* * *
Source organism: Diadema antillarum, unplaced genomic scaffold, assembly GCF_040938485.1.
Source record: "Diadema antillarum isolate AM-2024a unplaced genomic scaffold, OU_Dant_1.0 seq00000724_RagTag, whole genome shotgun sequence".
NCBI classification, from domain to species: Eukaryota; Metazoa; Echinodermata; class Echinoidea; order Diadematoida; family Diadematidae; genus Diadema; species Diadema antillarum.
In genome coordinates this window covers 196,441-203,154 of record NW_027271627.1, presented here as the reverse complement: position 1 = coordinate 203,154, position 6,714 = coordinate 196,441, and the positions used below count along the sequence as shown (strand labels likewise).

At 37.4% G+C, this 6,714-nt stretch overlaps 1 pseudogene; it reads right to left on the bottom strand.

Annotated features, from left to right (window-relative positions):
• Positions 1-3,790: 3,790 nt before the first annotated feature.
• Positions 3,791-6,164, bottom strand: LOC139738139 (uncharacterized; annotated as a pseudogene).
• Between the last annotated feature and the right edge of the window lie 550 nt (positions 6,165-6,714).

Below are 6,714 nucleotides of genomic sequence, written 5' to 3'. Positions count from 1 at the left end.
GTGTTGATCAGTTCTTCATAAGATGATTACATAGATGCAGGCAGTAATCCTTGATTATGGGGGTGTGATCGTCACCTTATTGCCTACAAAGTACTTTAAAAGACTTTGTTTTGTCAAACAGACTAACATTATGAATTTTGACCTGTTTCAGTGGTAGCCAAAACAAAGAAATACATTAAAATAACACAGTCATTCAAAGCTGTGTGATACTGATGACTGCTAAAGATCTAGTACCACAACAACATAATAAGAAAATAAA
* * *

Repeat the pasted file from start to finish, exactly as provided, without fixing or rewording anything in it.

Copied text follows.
Source organism: Diadema antillarum, unplaced genomic scaffold, assembly GCF_040938485.1.
Source record: "Diadema antillarum isolate AM-2024a unplaced genomic scaffold, OU_Dant_1.0 seq00000724_RagTag, whole genome shotgun sequence".
NCBI classification, from domain to species: Eukaryota; Metazoa; Echinodermata; class Echinoidea; order Diadematoida; family Diadematidae; genus Diadema; species Diadema antillarum.
In genome coordinates this window covers 196,441-203,154 of record NW_027271627.1, presented here as the reverse complement: position 1 = coordinate 203,154, position 6,714 = coordinate 196,441, and the positions used below count along the sequence as shown (strand labels likewise).

At 37.4% G+C, this 6,714-nt stretch overlaps 1 pseudogene; it reads right to left on the bottom strand.

Annotated features, from left to right (window-relative positions):
• Positions 1-3,790: 3,790 nt before the first annotated feature.
• Positions 3,791-6,164, bottom strand: LOC139738139 (uncharacterized; annotated as a pseudogene).
• Between the last annotated feature and the right edge of the window lie 550 nt (positions 6,165-6,714).

Below are 6,714 nucleotides of genomic sequence, written 5' to 3'. Positions count from 1 at the left end.
GTGTTGATCAGTTCTTCATAAGATGATTACATAGATGCAGGCAGTAATCCTTGATTATGGGGGTGTGATCGTCACCTTATTGCCTACAAAGTACTTTAAAAGACTTTGTTTTGTCAAACAGACTAACATTATGAATTTTGACCTGTTTCAGTGGTAGCCAAAACAAAGAAATACATTAAAATAACACAGTCATTCAAAGCTGTGTGATACTGATGACTGCTAAAGATCTAGTACCACAACAACATAATAAGAAAATAAA